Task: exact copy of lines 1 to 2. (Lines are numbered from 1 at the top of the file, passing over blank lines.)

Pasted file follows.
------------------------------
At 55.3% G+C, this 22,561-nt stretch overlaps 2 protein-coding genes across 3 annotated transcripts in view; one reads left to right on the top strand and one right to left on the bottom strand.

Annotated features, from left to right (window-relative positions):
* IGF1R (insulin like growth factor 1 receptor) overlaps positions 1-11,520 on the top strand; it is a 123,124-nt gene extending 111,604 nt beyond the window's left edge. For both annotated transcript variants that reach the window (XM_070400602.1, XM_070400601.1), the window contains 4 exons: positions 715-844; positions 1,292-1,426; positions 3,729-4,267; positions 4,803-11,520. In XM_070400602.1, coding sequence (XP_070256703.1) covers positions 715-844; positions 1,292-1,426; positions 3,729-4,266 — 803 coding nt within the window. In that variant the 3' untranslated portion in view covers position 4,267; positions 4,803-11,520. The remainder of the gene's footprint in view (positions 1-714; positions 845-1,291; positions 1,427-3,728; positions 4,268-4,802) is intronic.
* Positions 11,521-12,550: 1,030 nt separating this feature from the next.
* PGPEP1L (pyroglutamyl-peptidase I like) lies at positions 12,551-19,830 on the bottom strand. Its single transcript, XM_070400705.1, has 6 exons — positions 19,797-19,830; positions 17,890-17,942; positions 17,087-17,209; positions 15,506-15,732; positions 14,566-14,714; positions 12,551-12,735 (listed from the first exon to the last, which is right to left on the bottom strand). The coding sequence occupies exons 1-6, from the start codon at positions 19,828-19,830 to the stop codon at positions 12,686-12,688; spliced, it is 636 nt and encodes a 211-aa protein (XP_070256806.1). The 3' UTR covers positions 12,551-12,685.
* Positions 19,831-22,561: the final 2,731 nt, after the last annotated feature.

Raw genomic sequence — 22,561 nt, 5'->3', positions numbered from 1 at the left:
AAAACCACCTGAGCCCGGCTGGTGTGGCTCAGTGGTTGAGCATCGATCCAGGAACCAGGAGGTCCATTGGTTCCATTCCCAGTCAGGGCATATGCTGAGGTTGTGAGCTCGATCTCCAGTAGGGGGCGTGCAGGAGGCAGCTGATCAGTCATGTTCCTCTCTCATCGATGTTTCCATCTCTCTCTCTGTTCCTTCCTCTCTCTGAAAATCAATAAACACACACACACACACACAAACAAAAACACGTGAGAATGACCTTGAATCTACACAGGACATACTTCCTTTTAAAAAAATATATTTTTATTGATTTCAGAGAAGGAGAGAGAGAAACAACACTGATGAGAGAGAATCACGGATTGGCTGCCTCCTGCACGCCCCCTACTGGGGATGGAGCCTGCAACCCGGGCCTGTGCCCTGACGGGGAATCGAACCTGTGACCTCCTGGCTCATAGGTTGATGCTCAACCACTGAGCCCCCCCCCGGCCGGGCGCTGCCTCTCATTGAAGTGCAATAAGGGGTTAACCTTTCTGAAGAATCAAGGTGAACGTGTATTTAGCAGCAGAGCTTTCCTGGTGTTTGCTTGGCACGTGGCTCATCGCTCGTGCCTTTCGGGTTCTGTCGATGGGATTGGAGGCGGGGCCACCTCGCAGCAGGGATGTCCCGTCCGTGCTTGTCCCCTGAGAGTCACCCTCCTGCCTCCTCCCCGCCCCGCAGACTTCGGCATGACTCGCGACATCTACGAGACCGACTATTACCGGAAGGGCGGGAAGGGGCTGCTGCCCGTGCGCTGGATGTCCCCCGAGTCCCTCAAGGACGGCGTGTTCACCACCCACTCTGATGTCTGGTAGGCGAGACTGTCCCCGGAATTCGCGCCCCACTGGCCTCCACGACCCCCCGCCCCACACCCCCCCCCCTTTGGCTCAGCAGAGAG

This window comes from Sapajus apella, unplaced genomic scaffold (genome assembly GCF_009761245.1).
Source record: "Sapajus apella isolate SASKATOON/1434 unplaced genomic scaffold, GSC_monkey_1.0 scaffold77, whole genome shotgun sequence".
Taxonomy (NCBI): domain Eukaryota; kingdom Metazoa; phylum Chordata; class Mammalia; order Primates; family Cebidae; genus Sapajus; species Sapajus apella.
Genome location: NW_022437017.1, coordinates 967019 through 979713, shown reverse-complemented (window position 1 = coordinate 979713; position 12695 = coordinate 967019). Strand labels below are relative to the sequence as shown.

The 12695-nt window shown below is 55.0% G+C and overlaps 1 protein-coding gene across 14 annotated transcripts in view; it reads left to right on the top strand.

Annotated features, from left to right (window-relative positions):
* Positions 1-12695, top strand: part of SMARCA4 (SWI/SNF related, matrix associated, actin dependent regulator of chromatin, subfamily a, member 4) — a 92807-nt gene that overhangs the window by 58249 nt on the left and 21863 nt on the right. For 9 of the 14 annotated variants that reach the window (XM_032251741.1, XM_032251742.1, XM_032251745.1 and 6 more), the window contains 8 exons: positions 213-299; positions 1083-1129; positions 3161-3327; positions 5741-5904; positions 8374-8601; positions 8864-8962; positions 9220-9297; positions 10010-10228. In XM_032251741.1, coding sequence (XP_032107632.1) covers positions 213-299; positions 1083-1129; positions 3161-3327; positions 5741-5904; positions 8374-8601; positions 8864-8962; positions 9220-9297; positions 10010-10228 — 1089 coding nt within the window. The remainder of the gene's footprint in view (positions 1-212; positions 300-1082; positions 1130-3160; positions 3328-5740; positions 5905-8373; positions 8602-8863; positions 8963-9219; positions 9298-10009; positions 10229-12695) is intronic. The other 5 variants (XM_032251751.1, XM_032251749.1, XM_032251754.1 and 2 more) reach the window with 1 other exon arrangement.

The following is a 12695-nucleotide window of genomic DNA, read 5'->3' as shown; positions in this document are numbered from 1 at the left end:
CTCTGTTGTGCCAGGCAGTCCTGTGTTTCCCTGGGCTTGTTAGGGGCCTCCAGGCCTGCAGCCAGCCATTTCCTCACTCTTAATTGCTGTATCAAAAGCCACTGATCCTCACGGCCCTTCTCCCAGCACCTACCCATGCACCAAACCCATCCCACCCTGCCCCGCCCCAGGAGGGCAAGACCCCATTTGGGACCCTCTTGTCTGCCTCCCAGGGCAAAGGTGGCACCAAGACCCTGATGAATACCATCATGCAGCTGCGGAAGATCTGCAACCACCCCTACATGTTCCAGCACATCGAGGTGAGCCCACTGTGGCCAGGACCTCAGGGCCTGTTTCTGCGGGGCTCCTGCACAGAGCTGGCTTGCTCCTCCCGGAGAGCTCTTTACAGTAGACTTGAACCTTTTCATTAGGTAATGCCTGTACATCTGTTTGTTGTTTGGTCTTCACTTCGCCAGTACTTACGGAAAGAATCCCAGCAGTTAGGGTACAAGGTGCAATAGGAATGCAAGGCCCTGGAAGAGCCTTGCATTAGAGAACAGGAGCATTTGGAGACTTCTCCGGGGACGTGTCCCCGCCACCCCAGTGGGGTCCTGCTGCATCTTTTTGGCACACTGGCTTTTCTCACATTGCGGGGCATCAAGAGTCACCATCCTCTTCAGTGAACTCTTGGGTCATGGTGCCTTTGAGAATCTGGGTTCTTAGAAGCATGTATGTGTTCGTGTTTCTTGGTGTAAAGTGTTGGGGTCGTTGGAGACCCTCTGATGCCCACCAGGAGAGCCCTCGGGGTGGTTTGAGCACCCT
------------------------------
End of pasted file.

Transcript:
At 55.3% G+C, this 22,561-nt stretch overlaps 2 protein-coding genes across 3 annotated transcripts in view; one reads left to right on the top strand and one right to left on the bottom strand.

Annotated features, from left to right (window-relative positions):